Last time out I described my departure from Barra in 1958. This time round I’m going to write about my departure from the Southern General Hospital in Glasgow fifty years later. The circumstances were uncannily similar: female hissing angrily at me as I lie in a single bed, lowering male presence nearby.
They, Marion and Robbie, were going to sneak me out of the Southern General Hospital in Glasgow on Sunday the 24th of May 2009. I learned about the plan on the preceding Wednesday night during the visiting hour. Well, I heard a whole lot of blethering and mumbo-jumbo from my fellow-islander Marion Campbell midweek, but I really didn’t take in all the details of the plan. I remember how irritated she made me feel. I remember wishing she’d go away and let me sleep. I was tranquillised to the gills on benzodiazepines at the time and was finding it difficult to concentrate.
I describe familiar territory. I was recovering – yet again – from a particularly toxic and prolonged battle with the booze in a wee white hospital bed. Treatment, I knew from experience, would consist of little more than AA sessions led by minimally qualified counsellors. At the 12-step meetings I’d be encouraged to attend upon discharge, I would be told that I was in the grip of a chronic progressive disease and that there exists only one single path to recovery: lifelong abstinence from alcohol. If I succumbed to the temptation to have one drink, I’d be off on a bender. I had been bouncing in and out of rehab programmes since 1964 – some top-of-the-line places like the Crichton Royal in Dumfries and the Roosevelt Hospital in NYC offered equine therapy, art therapy and Brazilian dance therapy – and I had never got better. Accordingly, I wasn’t looking forward to the same ol’, same ol’ Cognitive Behavioural Therapy sessions in hospital and the war stories recounted by speakers at AA meetings.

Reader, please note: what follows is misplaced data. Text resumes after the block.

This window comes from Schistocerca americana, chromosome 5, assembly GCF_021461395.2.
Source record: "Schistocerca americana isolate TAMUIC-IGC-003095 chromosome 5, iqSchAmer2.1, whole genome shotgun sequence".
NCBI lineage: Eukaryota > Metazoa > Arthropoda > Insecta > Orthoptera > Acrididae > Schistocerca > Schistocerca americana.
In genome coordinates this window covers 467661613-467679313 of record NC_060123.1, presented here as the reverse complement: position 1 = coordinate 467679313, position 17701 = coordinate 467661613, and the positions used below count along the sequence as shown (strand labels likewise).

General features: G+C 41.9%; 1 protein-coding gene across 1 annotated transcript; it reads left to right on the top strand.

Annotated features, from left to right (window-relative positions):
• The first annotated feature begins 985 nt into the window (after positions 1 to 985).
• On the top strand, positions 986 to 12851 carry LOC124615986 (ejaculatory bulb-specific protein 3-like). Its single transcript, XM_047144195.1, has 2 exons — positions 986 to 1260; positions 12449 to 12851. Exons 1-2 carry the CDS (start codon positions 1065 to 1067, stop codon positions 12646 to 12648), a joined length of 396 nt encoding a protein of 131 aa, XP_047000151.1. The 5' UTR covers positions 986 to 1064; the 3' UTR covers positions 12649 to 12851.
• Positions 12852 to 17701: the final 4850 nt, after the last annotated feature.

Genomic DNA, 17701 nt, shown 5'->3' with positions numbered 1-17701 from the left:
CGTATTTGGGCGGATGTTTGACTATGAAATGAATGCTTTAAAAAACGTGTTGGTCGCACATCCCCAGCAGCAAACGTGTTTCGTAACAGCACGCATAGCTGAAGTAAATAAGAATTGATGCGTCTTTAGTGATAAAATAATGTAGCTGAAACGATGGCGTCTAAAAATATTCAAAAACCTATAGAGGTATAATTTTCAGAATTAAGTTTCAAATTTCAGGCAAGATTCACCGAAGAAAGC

You could say I was mildly depressed and was wallowing in the temporary relief afforded by the cortical depressants. They took the edge off my despair.
Five minutes before visiting hour on that Wednesday evening I had been given two 30mg tablets of exycodene and my mind was already drifting when my liberators materialised at my bedside. I welcomed Marion’s prattling like I’d look forward to an ingrown toenail. Fortunately, her companion, Robbie Fraser, son of an old uni. pal of mine, Neil Fraser, and the multi-talented musician and author Anne Lorne Gillies, remained silent throughout Marion’s lecture, though he did exhale audibly occasionally.
She starts off fairly quietly.
“Norman?” she coos.
“Norman? Can you hear me?”
“Uh-huh,” I grunt, my eyes barely open, eyelids fluttering.
Marion bends down so that she’s staring right into my face. She puts her hand on my forehead, and pushes my head back a bit.
“Robbie’s had it up to his gills with you, Norman,” she states calmly. “You know he’s been trying to complete this TV documentary called Tormod since New Year. He’s taken you to Oban, Loch Arkaig and Andalucia in Spain. Is that correct?”
“He’s only got a couple of PTCs (pieces to camera) to film. Right?”
“But,” she says, putting her foot on the volume pedal a bit, “every time he carts his photographic and sound gear up to your flat, you’re on the broad of your back, blind drunk, or you’re out in the pub. It was the neighbours who told us this time that you’d been rushed off to hospital.”
There is no reasonable response I can make to Marion’s accusations. I turn my back on her and try to ignore her persistent chatter. This does not faze our Marion one little bit.